Members serve each other in the group, but none receive payment. Our reward is something money can’t buy: our own personal recovery. This tradition of non-professionalism helps us steer clear of the profit motive and concentrate on offering recovery to all who seek it. Since there are no professionals, we all have equal opportunity to serve our fellow sinners. We don’t need certification, education, or credentials to share our program or to serve.

When the service centers that help many groups need special skills, professionals are hired for their expertise or advice. Experience has shown that some paid employees are necessary to take care of the Fellowship’s business. However, we are never paid for service we give towards our primary goal: to carry the message of recovery to other sinners. Members who lead retreats or events are reimbursed for their travel and lodging expenses but not are not paid for their leadership – even if they are professionals who command a fee in other settings.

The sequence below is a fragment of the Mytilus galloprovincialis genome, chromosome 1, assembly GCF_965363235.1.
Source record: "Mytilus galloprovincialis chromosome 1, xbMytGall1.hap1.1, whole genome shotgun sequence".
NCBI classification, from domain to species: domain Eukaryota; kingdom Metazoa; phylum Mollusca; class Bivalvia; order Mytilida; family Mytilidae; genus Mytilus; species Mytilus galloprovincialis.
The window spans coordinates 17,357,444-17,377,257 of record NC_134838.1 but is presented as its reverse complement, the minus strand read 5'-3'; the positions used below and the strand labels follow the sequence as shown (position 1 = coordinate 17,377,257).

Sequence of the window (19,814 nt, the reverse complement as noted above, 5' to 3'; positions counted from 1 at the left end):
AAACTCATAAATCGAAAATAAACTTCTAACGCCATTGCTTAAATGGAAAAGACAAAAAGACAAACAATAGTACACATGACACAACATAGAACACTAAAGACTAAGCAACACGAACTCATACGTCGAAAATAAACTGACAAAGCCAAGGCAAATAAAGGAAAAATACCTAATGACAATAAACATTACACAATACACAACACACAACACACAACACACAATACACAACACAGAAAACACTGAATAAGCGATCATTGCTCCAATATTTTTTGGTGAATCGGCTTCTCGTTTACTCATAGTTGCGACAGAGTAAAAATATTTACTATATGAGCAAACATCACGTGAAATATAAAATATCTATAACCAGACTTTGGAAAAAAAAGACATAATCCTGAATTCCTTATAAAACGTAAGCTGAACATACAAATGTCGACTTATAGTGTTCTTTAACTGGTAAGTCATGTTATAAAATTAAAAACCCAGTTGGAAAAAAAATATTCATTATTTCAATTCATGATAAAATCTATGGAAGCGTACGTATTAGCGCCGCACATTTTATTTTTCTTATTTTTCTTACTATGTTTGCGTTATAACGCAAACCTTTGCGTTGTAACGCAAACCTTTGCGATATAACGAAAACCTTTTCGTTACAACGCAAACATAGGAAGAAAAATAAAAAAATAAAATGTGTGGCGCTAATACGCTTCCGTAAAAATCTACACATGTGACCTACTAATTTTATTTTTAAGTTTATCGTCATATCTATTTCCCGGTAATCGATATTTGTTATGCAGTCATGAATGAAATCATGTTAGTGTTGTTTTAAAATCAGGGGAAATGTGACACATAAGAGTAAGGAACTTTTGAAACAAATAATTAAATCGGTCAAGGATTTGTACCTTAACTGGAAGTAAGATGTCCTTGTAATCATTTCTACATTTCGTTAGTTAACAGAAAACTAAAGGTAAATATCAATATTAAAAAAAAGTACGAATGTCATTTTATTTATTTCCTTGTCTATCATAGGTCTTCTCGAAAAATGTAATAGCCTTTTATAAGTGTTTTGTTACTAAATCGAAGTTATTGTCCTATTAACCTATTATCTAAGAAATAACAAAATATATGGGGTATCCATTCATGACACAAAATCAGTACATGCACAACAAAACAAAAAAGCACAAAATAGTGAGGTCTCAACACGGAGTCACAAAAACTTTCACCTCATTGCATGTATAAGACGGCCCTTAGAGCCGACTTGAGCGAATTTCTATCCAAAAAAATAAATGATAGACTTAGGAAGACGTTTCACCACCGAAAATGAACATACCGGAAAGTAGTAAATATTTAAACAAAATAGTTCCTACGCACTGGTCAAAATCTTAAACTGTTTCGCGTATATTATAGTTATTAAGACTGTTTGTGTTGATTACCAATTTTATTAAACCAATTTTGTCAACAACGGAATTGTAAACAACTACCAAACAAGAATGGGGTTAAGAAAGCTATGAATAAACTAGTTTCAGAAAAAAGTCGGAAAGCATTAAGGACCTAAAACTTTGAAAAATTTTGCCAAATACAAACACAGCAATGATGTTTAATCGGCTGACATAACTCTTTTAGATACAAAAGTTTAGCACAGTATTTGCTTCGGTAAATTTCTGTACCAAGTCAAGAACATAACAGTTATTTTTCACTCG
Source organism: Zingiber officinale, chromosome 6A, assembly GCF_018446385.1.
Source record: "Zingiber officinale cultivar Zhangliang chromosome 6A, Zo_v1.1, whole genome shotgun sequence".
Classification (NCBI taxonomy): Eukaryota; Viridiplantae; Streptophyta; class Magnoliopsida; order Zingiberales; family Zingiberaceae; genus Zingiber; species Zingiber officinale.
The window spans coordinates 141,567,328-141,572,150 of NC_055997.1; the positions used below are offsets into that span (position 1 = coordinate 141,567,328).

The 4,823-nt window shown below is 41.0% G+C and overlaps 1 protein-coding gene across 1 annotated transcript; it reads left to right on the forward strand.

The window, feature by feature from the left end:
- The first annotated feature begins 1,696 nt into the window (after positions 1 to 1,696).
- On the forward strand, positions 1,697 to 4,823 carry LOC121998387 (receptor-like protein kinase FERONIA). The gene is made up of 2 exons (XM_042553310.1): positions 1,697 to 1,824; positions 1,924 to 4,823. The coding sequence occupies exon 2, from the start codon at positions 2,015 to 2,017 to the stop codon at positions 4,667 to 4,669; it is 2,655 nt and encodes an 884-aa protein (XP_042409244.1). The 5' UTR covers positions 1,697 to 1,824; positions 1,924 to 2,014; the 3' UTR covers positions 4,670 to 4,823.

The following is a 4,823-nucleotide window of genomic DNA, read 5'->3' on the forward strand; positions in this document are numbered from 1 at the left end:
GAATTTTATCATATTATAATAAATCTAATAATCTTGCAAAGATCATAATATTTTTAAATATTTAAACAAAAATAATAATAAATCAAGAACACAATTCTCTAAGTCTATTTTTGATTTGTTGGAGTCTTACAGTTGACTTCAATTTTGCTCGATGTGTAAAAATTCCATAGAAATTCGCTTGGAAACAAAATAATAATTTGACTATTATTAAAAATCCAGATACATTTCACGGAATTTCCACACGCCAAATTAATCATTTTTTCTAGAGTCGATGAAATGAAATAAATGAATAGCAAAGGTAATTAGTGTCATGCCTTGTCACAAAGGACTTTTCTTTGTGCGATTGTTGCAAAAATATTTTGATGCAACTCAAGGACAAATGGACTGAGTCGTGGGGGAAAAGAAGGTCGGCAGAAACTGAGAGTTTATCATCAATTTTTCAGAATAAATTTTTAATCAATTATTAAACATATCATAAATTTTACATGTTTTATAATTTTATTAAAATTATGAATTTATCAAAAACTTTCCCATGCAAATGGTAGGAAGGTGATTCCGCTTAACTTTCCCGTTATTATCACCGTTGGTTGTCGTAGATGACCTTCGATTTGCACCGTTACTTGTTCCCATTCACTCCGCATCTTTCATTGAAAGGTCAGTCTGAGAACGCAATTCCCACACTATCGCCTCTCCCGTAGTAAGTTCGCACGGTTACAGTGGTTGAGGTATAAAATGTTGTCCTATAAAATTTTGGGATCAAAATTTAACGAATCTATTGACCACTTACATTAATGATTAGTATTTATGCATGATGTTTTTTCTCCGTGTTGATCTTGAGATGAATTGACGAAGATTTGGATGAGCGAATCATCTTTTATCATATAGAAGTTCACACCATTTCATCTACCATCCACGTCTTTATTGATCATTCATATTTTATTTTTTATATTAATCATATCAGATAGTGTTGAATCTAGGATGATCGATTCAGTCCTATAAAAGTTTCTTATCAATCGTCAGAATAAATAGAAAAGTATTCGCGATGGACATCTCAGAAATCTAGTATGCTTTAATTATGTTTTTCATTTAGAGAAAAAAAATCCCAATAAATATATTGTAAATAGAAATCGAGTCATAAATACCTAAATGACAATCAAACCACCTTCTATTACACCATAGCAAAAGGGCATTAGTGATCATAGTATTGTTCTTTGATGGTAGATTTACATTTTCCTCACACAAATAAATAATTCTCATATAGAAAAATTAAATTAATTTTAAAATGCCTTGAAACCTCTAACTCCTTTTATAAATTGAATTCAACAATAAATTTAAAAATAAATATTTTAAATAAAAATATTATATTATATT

Tradition Nine: We ought never be organized, but we may create service boards or committees directly responsible to those they serve.

Chaos isn’t the goal of Tradition Nine. Rather, it encourages us to remain as free as possible from the bureaucracy that tends to form around institutions. In such instances, the organization and administration takes on a life of its own and obscures the real purpose of the group. Taking care of group business is very important, but as little as meeting time as possible should be spent electing service officers, voting on issues, organizing events, or making report. Instead we concentrate on sharing our experience, strength, and hope with each other and on studying the Steps and Traditions.